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First, there is the Longing; for mothers whose sons had died in the First World War and were buried overseas, the longing was persistent and palpable. The first such mother we meet in the novel is Cora Blake, a librarian and single mother in Deer Isle, Maine, raising her three nieces and mourning the loss of her son Sammy who was killed in Verdun in October 1918. The hard decision many families made not to bring their children's remains home from the battlefield was a lingering wound; the longing to visit these graves was acute, yet such a trip seemed out of reach. The Call came in 1929, when the U.S. Congress passed legislation which enabled mothers to go on pilgrimage, courtesy of the government, to their sons' graves in Europe. For Cora Blake, her personal call came in February 1931 when she got a letter of invitation from the War Department. Cora learned that her fellow pilgrims would be four other mothers--all very different from each other--and together they would make up "Party A"; they began to exchange letters and prepare for the momentous Departure in June. This part of the story reminded me in a way of "Enchanted April," from the novel by Elizabeth von Arnim, in which a small group of women who were strangers to each other and from diverse circumstances made the decision to take a trip to Italy together. The Gold Star Mothers in Party A were on a very different sort of journey, yet it shared some of the same elements of adventure and assertion of personal independence.
Party A all had to assemble at their hotel in New York City before boarding an ocean liner bound for the port of Le Havre, France. Cora came by train from Bangor, Maine, stopping in Boston to meet another mother in her group, an Irish maid named Katie McConnell. One by one, the pilgrims arrived, were introduced, and joined the preparations for the European voyage. Smith has brought to convincing life five women with very different temperaments and histories; the incidents along their pilgrim way flow very naturally from these women's lives.
Once they arrived in France, the stops included several days in Paris, not only as tourists but, it became apparent, as goodwill ambassadors for the American military--not a role they consciously chose or endorsed. The mothers were the focus of much attention, most of it welcome and gracious, but some of it problematic and intrusive. As anticipation was building to get down to the real business of the trip, the women confronted painful questions about the war and the meaning of their sons' deaths. In terms of the hero's journey, they found themselves in the Labyrinth, which is sometimes called the Descent, the most confusing and disturbing time. The Arrival at the Meuse-Argonne Cemetery where their sons were buried brought this phase to a climax; the series of visits they made there was handled with tremendous sensitivity and insight by Smith. I was frankly in awe of the beautiful construction of the plot at this point--which I WON'T reveal! It felt like being there with the mothers and then watching the unexpected unfold.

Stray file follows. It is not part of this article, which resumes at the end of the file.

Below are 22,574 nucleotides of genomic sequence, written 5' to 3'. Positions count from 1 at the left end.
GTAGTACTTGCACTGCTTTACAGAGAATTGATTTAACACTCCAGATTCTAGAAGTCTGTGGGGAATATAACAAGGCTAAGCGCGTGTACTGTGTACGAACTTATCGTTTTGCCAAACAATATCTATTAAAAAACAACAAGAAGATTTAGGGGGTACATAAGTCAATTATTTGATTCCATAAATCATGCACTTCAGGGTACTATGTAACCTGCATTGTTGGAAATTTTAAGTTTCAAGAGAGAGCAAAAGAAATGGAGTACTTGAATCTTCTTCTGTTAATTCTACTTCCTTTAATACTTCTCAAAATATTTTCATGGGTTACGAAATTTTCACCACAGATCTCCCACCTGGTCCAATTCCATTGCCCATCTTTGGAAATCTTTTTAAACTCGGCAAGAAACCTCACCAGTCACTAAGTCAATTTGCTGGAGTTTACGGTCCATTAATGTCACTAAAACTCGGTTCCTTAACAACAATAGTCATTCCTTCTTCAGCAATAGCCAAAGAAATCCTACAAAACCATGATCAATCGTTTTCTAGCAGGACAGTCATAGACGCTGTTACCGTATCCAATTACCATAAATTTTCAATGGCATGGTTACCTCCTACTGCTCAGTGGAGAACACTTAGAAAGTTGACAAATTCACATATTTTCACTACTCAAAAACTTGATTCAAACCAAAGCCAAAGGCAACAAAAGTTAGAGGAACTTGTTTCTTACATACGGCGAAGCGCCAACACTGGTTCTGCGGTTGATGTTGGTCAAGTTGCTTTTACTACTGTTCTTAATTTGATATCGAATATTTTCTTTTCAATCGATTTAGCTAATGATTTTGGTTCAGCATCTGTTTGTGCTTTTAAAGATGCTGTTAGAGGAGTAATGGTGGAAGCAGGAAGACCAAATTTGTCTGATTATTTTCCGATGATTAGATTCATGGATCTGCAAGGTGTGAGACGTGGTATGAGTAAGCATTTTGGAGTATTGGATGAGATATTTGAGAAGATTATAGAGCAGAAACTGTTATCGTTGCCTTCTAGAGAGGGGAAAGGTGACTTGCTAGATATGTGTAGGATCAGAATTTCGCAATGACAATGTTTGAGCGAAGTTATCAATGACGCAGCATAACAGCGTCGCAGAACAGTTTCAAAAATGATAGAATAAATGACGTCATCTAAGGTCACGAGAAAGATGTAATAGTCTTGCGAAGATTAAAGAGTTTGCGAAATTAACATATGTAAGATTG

The last stage of the hero's journey--and these pilgrim mothers do emerge as heroes--is Bringing Back the Boon, receiving the gift or gifts from the experience. These can be tangible (crucial objects, talismans, or "souvenirs") or intangible gifts (knowledge, awakening, and healing)--usually both. Again, this story stars in its unsentimental and emotionally powerful treatment of the resolution for each character. The important thing about going on pilgrimage is that whatever you could imagine ahead of time, you can never really know what it will mean to you until you go there yourself. The same is true of A Star for Mrs. Blake: only by traveling its road and reading to the end can you bring back the boon of this beautiful book.
I received an e-book in exchange for an honest review; I also bought myself a hardcover, frankly because of the beautiful cover. I'm glad now to have this copy on my shelf!
While the pilgrimage serves as the container for the characters, the real story is about them, how different the mothers are in race, religion and economic status, and having only one thing in common, the loss of their sons in a horrible war. Other characters come into play as well, from then current military to disabled and disfigured veterans. Much goes on near the ending which I cannot discuss here other than to say there is more trauma, but also some repair. There is a lot for readers to absorb.